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What is White Ribbon Day and when did it start?

White Ribbon Day and the International Day for the Elimination of Violence Against Women are celebrated on November 25th



<p> White Ribbon Day takes place on November 25th and is the start of an awareness campaign that will last just over two weeks.  </p>
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White Ribbon Day takes place on November 25th and is the start of an awareness campaign that will last just over two weeks.

People around the world are set to celebrate White Ribbon Day onriday (November 25), which coincides with the International Day for the Elimination of Violence Against Women. Awareness Day is the beginning of 16 days of activism against gender-based violence.

The annual campaign runs until International Human Rights Day on December 10 and is supported by the United Nations. He has launched hundreds of events around the world in an effort to raise awareness of violence against women and girls.

Concerns and debates about women’s safety continue, and according to data from World Health Organization One in three women will experience physical or sexual violence in her lifetime. new United nations Meanwhile, of the 81,000 women and girls who were intentionally killed last year, 45,000 — about 56%, an average of more than five women and girls per hour — died at the hands of intimate partners or other family members, the study said.

A range of events including marches and vigils – many by the Reclaim the Night movement – will take place over the next two weeks across the UK to highlight the campaign.

What is White Ribbon Day?

The movement began in Ontario, Canada in 1991 in response to the 1989 Polytechnic school massacre of 14 female students at the hands of Marc Lépine. The aim of the campaign was to raise awareness about the frequency of male violence against women, with the ribbon symbolizing “the idea of ​​men putting down their guns”. The work of the group, which is active in 60 countries around the world, including the UK, aims to prevent gender-based violence.

As this year’s Awareness Day takes place around the same time as the World Cup, the theme was named #TheGoal, with White Ribbon Day stating: “There is no better time for us to focus on the good things that can come from uniting and supporting one common cause. #TheGoal does just that, bringing men and boys together to think about how they can make a positive difference to achieve equality and safety for women and girls.”

What is the International Day for the Elimination of Violence Against Women?

The day was designated by the United Nations General Assembly with the aim of raising awareness of violence against women around the world. History is associated with the 1960 assassinations of the three Mirabal sisters, who were political activists in the Dominican Republic who opposed dictator Rafael Trujillo.

In 1981, feminists in Latin America and the Caribbean celebrated the Day to Combat and Awareness of Violence against Women, and this date was officially recognized by the United Nations in 2000. The UN Secretary-General’s Unite campaign calls on governments to show solidarity with women. Human rights movements and activists.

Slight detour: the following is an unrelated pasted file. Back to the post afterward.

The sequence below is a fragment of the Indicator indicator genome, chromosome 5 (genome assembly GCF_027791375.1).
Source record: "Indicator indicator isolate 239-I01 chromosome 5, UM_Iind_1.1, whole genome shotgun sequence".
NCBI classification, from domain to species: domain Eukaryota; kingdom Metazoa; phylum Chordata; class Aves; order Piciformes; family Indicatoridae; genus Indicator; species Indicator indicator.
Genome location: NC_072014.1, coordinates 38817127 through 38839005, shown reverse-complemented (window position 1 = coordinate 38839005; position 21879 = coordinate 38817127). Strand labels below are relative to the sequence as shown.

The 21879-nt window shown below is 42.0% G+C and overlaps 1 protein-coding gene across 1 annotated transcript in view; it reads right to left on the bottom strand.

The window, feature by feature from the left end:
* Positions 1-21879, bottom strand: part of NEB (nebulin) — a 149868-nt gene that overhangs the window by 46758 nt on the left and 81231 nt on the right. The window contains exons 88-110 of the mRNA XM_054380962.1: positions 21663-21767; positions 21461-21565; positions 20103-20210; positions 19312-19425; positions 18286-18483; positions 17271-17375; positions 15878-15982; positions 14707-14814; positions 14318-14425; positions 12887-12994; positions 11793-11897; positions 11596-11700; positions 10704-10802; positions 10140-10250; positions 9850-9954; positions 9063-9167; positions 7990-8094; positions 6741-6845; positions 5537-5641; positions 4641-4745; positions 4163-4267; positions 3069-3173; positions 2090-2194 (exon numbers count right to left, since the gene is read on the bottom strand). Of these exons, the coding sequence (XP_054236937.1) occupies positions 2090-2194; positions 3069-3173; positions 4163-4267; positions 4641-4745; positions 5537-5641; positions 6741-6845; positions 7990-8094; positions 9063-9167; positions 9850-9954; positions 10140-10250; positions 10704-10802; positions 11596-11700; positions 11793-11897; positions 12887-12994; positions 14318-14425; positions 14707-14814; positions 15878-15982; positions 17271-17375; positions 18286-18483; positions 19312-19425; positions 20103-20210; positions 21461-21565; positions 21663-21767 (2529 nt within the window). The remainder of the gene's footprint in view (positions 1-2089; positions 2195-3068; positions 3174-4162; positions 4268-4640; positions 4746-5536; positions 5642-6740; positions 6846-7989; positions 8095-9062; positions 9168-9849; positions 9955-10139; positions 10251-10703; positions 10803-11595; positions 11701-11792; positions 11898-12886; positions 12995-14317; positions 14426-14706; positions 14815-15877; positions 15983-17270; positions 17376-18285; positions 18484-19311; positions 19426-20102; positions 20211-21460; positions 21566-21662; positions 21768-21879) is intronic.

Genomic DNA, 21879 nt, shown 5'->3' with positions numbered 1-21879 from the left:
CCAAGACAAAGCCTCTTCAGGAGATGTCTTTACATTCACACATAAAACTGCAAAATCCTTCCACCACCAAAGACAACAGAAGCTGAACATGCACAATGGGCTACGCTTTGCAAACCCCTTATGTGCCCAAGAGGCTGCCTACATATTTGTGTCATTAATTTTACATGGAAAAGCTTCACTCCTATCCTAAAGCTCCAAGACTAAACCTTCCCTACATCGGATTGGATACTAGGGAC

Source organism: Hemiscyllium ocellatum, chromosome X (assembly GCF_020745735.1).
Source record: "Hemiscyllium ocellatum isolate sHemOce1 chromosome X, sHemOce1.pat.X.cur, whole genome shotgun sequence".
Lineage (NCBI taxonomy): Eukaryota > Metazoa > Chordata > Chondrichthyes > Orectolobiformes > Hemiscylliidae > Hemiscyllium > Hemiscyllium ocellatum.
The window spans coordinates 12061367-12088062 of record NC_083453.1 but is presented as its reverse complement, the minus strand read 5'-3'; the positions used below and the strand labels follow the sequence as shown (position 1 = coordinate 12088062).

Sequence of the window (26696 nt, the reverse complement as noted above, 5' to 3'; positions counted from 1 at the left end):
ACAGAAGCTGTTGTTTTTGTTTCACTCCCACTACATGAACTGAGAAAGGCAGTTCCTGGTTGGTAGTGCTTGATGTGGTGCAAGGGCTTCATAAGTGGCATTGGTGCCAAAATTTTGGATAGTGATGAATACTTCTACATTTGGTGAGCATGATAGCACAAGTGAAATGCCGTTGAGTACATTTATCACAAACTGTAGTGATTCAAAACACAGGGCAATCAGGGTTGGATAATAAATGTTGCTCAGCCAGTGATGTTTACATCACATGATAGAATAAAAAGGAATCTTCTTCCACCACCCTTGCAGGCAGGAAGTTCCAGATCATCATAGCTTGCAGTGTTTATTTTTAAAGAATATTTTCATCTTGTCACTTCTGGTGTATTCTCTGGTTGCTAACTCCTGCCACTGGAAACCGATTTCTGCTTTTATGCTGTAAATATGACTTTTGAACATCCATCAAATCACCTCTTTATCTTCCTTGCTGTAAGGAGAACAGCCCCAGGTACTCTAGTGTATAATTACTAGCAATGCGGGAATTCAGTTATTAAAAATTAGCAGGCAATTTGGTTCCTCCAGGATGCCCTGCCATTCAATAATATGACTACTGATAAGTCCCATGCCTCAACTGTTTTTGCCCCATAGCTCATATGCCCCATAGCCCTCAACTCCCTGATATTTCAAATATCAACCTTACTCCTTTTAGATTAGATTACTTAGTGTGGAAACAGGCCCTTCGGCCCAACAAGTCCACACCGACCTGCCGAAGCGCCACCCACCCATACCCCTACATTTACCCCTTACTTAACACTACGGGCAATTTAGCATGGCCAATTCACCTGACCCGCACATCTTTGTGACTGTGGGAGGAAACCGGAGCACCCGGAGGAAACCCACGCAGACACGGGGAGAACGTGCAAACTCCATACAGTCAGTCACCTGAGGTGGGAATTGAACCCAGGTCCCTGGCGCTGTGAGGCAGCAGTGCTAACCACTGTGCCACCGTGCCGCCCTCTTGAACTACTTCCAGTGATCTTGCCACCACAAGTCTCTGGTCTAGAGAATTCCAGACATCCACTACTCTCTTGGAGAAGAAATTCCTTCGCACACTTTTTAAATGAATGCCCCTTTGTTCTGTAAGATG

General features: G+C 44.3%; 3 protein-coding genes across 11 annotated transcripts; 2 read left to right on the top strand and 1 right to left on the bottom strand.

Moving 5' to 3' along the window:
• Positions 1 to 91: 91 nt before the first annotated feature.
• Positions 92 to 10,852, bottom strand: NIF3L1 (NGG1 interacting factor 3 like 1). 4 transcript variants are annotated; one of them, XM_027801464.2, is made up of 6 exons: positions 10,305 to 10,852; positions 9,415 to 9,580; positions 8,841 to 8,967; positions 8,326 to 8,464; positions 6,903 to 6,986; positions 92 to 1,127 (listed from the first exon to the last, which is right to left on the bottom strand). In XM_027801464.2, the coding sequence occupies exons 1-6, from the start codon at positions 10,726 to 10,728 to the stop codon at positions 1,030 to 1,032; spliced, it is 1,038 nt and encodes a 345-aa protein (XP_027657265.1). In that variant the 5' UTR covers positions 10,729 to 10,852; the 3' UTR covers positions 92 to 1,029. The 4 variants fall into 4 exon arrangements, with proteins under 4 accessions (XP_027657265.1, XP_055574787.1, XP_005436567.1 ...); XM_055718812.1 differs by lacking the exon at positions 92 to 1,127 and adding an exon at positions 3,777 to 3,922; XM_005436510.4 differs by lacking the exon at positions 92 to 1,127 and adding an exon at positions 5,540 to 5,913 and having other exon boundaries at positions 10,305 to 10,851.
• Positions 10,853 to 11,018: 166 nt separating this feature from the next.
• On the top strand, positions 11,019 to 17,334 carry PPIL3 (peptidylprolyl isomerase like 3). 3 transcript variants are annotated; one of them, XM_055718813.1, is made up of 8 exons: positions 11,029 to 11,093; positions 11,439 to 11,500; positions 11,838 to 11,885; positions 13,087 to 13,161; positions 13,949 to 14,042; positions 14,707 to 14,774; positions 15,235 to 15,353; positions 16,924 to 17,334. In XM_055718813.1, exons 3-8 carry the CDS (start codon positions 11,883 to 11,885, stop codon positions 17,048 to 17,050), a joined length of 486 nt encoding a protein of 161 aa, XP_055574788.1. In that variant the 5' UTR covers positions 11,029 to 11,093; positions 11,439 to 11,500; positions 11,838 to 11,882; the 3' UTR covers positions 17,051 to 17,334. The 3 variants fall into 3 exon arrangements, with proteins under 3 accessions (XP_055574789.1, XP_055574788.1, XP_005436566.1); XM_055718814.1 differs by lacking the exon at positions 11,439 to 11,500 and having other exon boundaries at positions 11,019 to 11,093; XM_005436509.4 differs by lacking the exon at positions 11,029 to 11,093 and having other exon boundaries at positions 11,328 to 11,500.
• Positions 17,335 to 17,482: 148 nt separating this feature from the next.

A series of marches, walks and vigils will take place across the UK over the next two weeks to celebrate the campaign and raise awareness. Those detained from November 25 to December 10 are:

November 25th

  • Rotherham – Night Walk Recovery Meeting at 6pm at Clifton Park Museum
  • Inverness – Get ready for the 6pm Night Parade inalcon Square
  • Milton Keynes – MK Women’s Voice vigil, at MK Rose Campbell Park, 4.30pm
  • Oxford – Get Ready for the Night March, Broad Street, 6.45pm
  • Pontypridd, Cwm Taf White Ribbon Group, candlelight vigil, town center 5.30pm
  • Aberdeen, Night Walk Restoration, St Nicholas Street, 5.30pm
  • Edinburgh, Edinburgh Committee for Safe Equality, candlelight vigil, Compass Meadows, North Meadow Walk, 6pm
  • LONDON – Vigil for Million Women Rise Neverorgotten, suitable for women and girls only, outside Highbury and Islington station, 6pm
  • Stroud – Get Ready for the Night March, Stratford Park 6:30 p.m
  • Northampton – Get Back The Nightmarsh, Co-op Car Park, Barry Road / Wellingborough Road, 6.30pm
  • Tunbridge Wells – Restoration of the Night Walk, from Rusthall to Pantiles, 7.30pm
  • Falkirk – Get ready for the night walk,orth Valley College, 3.30pm

November 26th

  • Liverpool – Vigil Commemoration of the Missing Women of Liverpool, Derby Square, 5.30pm
  • Belfast – Taking Back the Night Walk, Book Square, 6:30pm
  • Colchester – Night Walk Restoration, Site One, Lewes Gardens, 4.45pm
  • Newcastle – Get ready for the Night Parade, Bigg Market, 6pm
  • Peterborough – Get ready for the Silent Night Vigil, Cathedral Square, 6:30pm
  • Derby – Get ready for the Night Parade, the place where St Peters Street, London Road and Osmeston Road meet, 7pm

November 28th

  • Dundee – Get Ready for the Night March, Magdalen Green, 6.30pm

November 30th

  • Manchester – Get ready for the Night March, Owens Park 6:30pm

December 1

  • Perth – Taking Back the Night Walk, St Paul’s Church Square, 5:30pm
  • Exeter – Taking Back the Night Walk, St Sidwell Community Centre, 6pm

Dec 2

  • Reading – Get ready for the Night Walk departing from Queen’s Walk, Oxford Road, 6:30pm

Dec 6

  • Ayr – Get Ready for the Night March, University Street, 5.30pm

December 9th

  • Lancaster – Get Ready for the Night March, Dalton Square, 7 p.m

December 10th

  • Teddington – Torch Walk, Landmark Center for the Arts, 4:30 p.m
  • Tiverton – Get Back the Night March, Creative Hub,ore Street, 7 p.m

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